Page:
to a higher standard by finally fixing the imbalances found in Kingdom Hearts II. The game was simply fast, furious, and fun to play.
Of course, the real highlight of the game was the appearance of Alan Young (of Mr. Ed fame) back in his greatest role of the past 30 years, Scrooge McDuck. Seriously, ask any child of the 80s or 90s. They'll agree with me.
From the moment I heard about Re:coded I was worried. A remake of an episodic cellphone game, I was sure it would be limited in scope as well as relevance. I had played the cellphone title at several trade shows as well and the gameplay, while fine for a non-smartphone, would be a joke on a true gaming system.
And while the gameplay had been updated to a psuedo-Birth By Sleep battle system, the game was both bland and terribly redundant. Including remakes, the Disney worlds of the first Kingdom Hearts had been visited a total of five times at this point, with Re:coded bringing the total up to six. Moreover, all it did to further the mythos was to explain a single plot point from the ending of Kingdom Hearts II. In every way this game was just a waste of time.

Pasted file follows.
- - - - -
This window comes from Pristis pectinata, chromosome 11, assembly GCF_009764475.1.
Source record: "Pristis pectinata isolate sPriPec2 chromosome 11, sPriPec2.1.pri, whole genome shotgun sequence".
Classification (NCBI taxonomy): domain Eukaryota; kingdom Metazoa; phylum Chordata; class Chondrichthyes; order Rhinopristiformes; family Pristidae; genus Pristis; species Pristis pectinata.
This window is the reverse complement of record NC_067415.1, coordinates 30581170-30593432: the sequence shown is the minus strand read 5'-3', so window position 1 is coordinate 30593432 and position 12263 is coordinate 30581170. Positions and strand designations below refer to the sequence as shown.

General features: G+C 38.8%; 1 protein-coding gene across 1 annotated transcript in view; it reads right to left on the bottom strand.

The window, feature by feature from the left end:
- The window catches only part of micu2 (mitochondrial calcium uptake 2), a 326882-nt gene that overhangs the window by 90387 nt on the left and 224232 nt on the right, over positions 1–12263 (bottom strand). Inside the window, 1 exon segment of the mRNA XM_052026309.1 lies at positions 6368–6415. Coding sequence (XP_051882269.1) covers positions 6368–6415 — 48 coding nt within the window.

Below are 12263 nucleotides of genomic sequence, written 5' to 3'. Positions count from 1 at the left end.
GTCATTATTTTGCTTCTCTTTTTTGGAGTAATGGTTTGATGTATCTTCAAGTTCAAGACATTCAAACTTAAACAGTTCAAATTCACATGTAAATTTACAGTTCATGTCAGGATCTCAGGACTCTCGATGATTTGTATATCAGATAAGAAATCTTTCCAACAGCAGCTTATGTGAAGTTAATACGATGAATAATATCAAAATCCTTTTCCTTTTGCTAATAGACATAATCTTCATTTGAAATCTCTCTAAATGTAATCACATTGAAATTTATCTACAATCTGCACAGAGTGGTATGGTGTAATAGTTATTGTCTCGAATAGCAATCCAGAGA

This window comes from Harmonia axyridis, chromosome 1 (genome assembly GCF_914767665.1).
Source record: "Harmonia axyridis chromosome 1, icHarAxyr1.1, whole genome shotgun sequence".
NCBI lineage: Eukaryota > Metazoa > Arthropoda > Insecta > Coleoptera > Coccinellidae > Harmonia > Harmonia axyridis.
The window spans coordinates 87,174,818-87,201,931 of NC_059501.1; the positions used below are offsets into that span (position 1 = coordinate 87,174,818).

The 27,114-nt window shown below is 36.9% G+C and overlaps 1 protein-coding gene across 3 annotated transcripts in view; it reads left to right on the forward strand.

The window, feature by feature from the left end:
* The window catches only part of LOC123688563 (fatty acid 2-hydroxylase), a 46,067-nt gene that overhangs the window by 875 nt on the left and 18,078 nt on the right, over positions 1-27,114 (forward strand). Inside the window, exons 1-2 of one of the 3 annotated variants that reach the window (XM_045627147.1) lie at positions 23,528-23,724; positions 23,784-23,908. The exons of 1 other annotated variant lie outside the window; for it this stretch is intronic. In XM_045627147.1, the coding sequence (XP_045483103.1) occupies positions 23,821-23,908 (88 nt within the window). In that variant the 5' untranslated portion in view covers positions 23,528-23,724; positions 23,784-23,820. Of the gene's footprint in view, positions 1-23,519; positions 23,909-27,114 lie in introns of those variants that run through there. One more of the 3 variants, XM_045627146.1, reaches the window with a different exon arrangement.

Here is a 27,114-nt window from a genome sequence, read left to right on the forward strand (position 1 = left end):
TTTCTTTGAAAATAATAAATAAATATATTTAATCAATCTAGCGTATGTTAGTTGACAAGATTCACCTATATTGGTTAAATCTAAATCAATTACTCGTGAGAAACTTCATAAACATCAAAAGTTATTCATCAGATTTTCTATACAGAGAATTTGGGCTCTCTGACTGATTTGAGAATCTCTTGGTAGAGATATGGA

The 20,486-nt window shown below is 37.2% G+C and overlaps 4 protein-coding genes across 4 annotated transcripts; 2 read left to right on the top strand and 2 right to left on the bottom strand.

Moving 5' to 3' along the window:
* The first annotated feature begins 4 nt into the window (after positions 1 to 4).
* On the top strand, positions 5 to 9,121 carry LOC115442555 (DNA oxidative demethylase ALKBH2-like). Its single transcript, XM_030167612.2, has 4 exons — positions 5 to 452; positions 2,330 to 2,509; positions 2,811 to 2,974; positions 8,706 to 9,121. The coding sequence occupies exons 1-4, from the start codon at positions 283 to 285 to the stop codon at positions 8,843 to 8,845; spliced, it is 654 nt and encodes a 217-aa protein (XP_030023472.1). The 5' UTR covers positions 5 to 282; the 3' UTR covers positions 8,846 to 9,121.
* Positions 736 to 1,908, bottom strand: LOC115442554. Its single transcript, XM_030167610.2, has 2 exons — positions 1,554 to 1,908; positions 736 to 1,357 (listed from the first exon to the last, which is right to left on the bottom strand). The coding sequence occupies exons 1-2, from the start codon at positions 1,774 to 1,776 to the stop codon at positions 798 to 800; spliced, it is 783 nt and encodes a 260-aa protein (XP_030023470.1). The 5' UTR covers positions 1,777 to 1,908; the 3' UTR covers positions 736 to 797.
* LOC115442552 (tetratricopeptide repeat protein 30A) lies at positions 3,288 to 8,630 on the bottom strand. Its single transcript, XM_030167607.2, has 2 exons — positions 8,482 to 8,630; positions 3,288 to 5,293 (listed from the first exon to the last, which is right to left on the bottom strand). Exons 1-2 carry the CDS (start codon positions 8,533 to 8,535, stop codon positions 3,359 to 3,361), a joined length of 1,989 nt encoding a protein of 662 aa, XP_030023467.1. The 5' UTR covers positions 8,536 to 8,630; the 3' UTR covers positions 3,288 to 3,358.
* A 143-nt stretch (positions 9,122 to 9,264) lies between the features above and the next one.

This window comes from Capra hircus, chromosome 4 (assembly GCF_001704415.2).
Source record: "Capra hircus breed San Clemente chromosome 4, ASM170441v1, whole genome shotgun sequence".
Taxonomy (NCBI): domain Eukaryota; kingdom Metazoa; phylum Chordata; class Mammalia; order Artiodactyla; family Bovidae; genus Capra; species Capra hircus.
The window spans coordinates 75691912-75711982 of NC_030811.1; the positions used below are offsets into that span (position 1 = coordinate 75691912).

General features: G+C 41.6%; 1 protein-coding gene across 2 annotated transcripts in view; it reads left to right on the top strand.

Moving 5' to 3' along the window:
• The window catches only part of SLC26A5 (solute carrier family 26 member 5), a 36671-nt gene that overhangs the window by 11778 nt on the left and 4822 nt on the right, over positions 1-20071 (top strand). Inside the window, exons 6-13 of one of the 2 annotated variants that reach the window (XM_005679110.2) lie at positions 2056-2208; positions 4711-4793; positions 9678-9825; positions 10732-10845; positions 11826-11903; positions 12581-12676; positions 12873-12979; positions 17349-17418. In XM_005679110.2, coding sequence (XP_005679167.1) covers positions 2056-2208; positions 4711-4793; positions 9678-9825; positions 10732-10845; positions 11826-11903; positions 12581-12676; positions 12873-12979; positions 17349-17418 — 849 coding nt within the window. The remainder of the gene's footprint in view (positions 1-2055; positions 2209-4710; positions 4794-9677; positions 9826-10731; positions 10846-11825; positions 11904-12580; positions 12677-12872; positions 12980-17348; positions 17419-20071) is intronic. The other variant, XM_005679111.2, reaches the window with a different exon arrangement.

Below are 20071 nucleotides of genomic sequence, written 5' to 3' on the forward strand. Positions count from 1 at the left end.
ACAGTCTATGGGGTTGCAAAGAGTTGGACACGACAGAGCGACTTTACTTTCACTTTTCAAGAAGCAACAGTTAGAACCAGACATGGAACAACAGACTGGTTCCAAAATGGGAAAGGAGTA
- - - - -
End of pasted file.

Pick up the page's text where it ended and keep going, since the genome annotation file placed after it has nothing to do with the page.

So what have I learned by playing the Kingdom Hearts series? The games are capable of being great or terrible and rarely anything in between. On the plus side, problems and outdated mechanics do get fixed eventually and Square Enix isn't shy to try out a few new ideas in each iteration. On the other hand, for every original game in the series there is a cash-in title that adds little or squanders its possibilities.
But the question remains. How will Kingdom Hearts 3D: Dream Drop Distance turn out? Will it break new ground or is it simply another rehash? Stay tuned to Kotaku over the coming week to find out.